National Partnership for Women & Families President Debra L. Ness, one of the nation’s top experts on family friendly workplace policies, testified Tuesday in support of the bill. “Chances are each of us will get sick or need to care for a sick family member this year,” Ness said in her testimony. “But not all of us have the option to take time off from work to get better. This groundbreaking legislation would guarantee workers seven paid sick days annually to recover from their own illness or care for a sick family member. It is tremendously important to people all across the country. Congress should waste no time in passing it.”
The Healthy Families Act would require employers with 15 or more employees to provide seven paid sick days to address an employee’s short-term medical needs or those of his or her family. Today 48 percent of private-sector workers and 76 percent of low-wage workers have no paid sick days. In addition to Ness, witnesses at today’s hearing included Dr. Rajiv Bhatia, MD, MPH of the San Francisco Department of Health; Heidi I. Hartmann, PHD of the Institute for Women’s Policy Research; and Dr. Jody Heymann, MD, PHD of Harvard and McGill Universities.
“The United States lags dramatically behind all high-income countries, as well as many middle- and low-income countries when it comes to paid sick days,” Dr. Heymann said in her testimony. “Can the U.S. afford to provide paid sick days and still compete in the global economy? The answer is clearly yes. Most of the world already has legislation guaranteeing paid sick days. All the most competitive economies do.”
The legislation also provides sick days for an employee’s medical appointment, or other preventative or diagnostic treatment; and to care for a family member with comparable needs. It provides pro-rated leave for part-time employees.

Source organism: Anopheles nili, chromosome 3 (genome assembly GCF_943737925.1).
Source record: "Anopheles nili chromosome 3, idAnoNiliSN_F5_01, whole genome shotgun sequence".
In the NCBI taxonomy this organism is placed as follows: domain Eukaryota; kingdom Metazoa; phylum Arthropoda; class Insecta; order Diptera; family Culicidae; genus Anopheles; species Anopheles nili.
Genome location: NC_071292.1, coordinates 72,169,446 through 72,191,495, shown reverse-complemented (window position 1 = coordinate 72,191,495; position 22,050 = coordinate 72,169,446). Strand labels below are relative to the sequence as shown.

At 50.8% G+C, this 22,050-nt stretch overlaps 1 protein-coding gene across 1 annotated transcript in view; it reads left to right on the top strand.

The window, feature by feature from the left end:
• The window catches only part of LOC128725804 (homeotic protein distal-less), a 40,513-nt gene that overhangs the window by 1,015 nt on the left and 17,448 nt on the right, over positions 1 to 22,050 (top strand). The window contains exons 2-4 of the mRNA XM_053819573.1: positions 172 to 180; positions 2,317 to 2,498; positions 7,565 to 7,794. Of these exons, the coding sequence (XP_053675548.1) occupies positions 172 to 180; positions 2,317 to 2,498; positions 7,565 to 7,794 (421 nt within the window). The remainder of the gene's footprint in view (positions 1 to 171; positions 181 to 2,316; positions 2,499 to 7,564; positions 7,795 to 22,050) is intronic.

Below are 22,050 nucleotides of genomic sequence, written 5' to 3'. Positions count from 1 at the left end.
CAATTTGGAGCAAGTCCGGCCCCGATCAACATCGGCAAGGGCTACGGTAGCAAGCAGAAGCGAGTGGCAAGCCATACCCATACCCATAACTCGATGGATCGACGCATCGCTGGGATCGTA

Ness said the National Partnership is leading a coalition in support of the Healthy Families Act; it includes children’s, civil rights, women’s, disability, faith-based, community and anti-poverty groups as well as labor unions, health advocates and leading researchers at top academic institutions. “We come together in support of this bill because millions of Americans are being forced to choose between taking care of a sick child or family member and losing a day’s pay or even losing a job,” she said. “In a nation that values families, no worker should have to make this impossible choice.”
Women are disproportionately affected by the lack of paid sick days, Ness testified, because they provide most family care, and the nation would be better off if workers could stay home when they are sick and parents could keep sick children at home rather than sending them to school or daycare. She added that businesses would save money on “presenteeism” employees’ practice of coming to work even though they are sick which may cost our economy $180 billion in lost productivity annually.
San Francisco voters overwhelmingly approved the country’s first paid sick days ordinance in November. So far this year, paid sick days bills have been introduced in legislatures in Connecticut, Florida, Maine and Massachusetts and will soon be introduced in the District of Columbia, Maryland, Minnesota, Montana, Vermont, Wisconsin, and the City of Madison. The Healthy Families Act will provide paid sick days for all workers. It was introduced in the previous Congress, but this is the first hearing to consider its impact.
The National Partnership for Women & Families is a nonprofit, nonpartisan advocacy group dedicated to promoting fairness in the workplace, access to quality health care and policies that help women and men meet the dual demands of work and family. More information is available at www.NationalPartnership.org.